Monday, April 30, 2012

Harvest time

When you think of harvest, it's usually a late summer to fall activity but for alpaca farmers, we harvest our 'produce' in the spring before the summer heat.
This past weekend I was participating in a two day course on skirting and preparing alpaca fleece...perfect timing to ensure that all the information I acquired was still fresh in my mind. But since this course was hands-on, I've spend two full days on my feet skirting and preparing fleece, drove home last night (a 4.5 hr drive) and got things ready for this morning. Doing all this while our kitchen is torn apart because of renovations happening in there!
My feet and knees are killing me but my heart is so happy.

Today was our havest exciting day for us newbies in the alpaca farming world!

We got a few friends together along with a professionnal shearer and started bright and early this morning.
One by one, the alpacas were brought in.

 Once they were let out, they kept sniffing each other as if to say: Hey, who are you?
In this picture, you can see Ginger sniffing Coco who is sniffing Aurelia, who is sniffing Ginger!

Without their fleece, their coat is like velvet.

Look at baby tiny now.

 And Coco sporting her summer look!

Now the challenge of the day was to shear our llama, Frankie.
Frankie is a huge llama and he's not wimpy by any means.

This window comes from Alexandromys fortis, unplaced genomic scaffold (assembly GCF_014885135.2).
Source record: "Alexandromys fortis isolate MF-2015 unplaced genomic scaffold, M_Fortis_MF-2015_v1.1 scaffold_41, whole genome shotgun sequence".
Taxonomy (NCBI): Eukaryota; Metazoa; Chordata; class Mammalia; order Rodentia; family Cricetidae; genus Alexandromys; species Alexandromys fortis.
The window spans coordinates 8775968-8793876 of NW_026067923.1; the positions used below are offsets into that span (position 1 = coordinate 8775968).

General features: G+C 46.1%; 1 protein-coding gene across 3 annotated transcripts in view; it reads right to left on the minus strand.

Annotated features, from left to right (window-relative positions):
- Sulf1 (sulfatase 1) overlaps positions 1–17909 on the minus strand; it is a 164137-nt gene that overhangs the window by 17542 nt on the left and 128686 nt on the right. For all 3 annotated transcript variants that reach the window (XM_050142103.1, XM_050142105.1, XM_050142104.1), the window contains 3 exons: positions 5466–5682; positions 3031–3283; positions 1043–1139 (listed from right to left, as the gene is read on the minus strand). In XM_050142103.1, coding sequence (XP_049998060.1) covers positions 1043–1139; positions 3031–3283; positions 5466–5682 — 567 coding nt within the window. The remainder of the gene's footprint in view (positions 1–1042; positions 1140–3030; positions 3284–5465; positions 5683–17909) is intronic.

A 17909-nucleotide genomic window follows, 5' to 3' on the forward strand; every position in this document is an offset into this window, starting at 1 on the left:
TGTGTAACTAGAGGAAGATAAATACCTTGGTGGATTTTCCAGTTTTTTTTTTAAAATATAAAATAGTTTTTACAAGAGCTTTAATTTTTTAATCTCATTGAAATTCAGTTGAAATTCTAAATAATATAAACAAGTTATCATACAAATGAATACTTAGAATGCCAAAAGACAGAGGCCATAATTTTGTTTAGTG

Llamas are usually sheared every second year.
The shearer told us he would shear him on the ground...that's right...lie Frankie down and shear him!
Hubby was a little skeptical but Tom (the shearer) guided the crew step by step to get Frankie down safely.

Frankie cooperated quite well. But mind you, I was not the one on the ground holding him!
So one side was done.

Then he was flipped over to shear the other side. The towel was put on his head at one point to make him feel a little calmer.

And look at him now!

 Doesn't he look years younger?

And now, look at what is waiting for my attention.
I'll be preparing this fiber to send it to the mill for processing very soon.

All in all, a wonderful day's work.
Now how about someone to rub my feet and make my dinner? Any volunteers?


  1. much drama. We who just buy the fleece can't appreciate how much work goes into it.

  2. Wow...I was surprised that Frankie was sheared on the ground. He looks fantastic though! As do the alpacas. Don't the young ones look especially different without their fleece?
    Congratulations on your first harvest!